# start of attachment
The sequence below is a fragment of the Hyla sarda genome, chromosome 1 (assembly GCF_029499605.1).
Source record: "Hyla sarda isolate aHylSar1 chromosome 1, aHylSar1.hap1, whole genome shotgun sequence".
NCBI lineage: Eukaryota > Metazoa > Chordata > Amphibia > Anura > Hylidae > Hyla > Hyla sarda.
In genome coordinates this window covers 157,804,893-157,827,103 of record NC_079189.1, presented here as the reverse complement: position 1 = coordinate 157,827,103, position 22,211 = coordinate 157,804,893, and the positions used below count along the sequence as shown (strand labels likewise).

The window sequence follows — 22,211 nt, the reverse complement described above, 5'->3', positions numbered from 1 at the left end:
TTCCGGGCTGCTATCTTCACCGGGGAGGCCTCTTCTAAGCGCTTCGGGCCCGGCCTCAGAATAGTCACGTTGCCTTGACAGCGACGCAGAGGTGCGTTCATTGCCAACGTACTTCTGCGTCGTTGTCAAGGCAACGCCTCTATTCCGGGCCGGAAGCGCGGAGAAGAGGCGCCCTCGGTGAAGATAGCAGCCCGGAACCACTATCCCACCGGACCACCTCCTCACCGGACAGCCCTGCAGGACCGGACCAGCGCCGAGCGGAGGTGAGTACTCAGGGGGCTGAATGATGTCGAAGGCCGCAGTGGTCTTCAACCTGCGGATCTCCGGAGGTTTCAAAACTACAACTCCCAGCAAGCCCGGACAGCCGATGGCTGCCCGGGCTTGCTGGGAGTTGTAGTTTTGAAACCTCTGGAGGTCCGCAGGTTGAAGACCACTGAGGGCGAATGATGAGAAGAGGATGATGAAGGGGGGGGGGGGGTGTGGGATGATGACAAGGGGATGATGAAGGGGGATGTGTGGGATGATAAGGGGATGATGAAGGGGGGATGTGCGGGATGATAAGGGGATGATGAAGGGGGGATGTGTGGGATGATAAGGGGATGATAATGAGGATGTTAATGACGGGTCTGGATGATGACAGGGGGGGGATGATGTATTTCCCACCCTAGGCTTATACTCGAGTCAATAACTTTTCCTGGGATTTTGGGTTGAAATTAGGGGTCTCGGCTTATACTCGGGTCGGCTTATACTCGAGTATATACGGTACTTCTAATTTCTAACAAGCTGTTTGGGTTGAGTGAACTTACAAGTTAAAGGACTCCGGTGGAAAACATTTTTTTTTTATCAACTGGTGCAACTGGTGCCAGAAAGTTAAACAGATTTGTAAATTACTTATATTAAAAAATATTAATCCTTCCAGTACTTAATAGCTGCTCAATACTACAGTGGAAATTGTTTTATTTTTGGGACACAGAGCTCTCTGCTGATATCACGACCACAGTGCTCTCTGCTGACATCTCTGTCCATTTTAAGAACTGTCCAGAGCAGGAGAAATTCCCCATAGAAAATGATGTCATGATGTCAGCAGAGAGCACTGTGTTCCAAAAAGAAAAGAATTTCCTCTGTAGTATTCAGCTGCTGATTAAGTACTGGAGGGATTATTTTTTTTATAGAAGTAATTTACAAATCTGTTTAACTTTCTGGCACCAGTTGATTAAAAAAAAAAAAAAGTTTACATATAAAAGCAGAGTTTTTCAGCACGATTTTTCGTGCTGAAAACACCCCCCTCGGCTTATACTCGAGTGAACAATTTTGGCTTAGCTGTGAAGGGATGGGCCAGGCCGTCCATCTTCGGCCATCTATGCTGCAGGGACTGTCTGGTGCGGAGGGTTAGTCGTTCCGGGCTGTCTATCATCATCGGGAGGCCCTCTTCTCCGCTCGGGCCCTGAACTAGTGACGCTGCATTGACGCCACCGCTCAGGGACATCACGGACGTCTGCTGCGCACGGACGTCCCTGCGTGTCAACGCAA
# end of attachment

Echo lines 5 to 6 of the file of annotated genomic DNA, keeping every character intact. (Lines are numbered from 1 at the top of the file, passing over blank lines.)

The window sequence follows — 22,211 nt, the reverse complement described above, 5'->3', positions numbered from 1 at the left end:
TTCCGGGCTGCTATCTTCACCGGGGAGGCCTCTTCTAAGCGCTTCGGGCCCGGCCTCAGAATAGTCACGTTGCCTTGACAGCGACGCAGAGGTGCGTTCATTGCCAACGTACTTCTGCGTCGTTGTCAAGGCAACGCCTCTATTCCGGGCCGGAAGCGCGGAGAAGAGGCGCCCTCGGTGAAGATAGCAGCCCGGAACCACTATCCCACCGGACCACCTCCTCACCGGACAGCCCTGCAGGACCGGACCAGCGCCGAGCGGAGGTGAGTACTCAGGGGGCTGAATGATGTCGAAGGCCGCAGTGGTCTTCAACCTGCGGATCTCCGGAGGTTTCAAAACTACAACTCCCAGCAAGCCCGGACAGCCGATGGCTGCCCGGGCTTGCTGGGAGTTGTAGTTTTGAAACCTCTGGAGGTCCGCAGGTTGAAGACCACTGAGGGCGAATGATGAGAAGAGGATGATGAAGGGGGGGGGGGGGTGTGGGATGATGACAAGGGGATGATGAAGGGGGATGTGTGGGATGATAAGGGGATGATGAAGGGGGGATGTGCGGGATGATAAGGGGATGATGAAGGGGGGATGTGTGGGATGATAAGGGGATGATAATGAGGATGTTAATGACGGGTCTGGATGATGACAGGGGGGGGATGATGTATTTCCCACCCTAGGCTTATACTCGAGTCAATAACTTTTCCTGGGATTTTGGGTTGAAATTAGGGGTCTCGGCTTATACTCGGGTCGGCTTATACTCGAGTATATACGGTACTTCTAATTTCTAACAAGCTGTTTGGGTTGAGTGAACTTACAAGTTAAAGGACTCCGGTGGAAAACATTTTTTTTTTATCAACTGGTGCAACTGGTGCCAGAAAGTTAAACAGATTTGTAAATTACTTATATTAAAAAATATTAATCCTTCCAGTACTTAATAGCTGCTCAATACTACAGTGGAAATTGTTTTATTTTTGGGACACAGAGCTCTCTGCTGATATCACGACCACAGTGCTCTCTGCTGACATCTCTGTCCATTTTAAGAACTGTCCAGAGCAGGAGAAATTCCCCATAGAAAATGATGTCATGATGTCAGCAGAGAGCACTGTGTTCCAAAAAGAAAAGAATTTCCTCTGTAGTATTCAGCTGCTGATTAAGTACTGGAGGGATTATTTTTTTTATAGAAGTAATTTACAAATCTGTTTAACTTTCTGGCACCAGTTGATTAAAAAAAAAAAAAAGTTTACATATAAAAGCAGAGTTTTTCAGCACGATTTTTCGTGCTGAAAACACCCCCCTCGGCTTATACTCGAGTGAACAATTTTGGCTTAGCTGTGAAGGGATGGGCCAGGCCGTCCATCTTCGGCCATCTATGCTGCAGGGACTGTCTGGTGCGGAGGGTTAGTCGTTCCGGGCTGTCTATCATCATCGGGAGGCCCTCTTCTCCGCTCGGGCCCTGAACTAGTGACGCTGCATTGACGCCACCGCTCAGGGACATCACGGACGTCTGCTGCGCACGGACGTCCCTGCGTGTCAACGCAA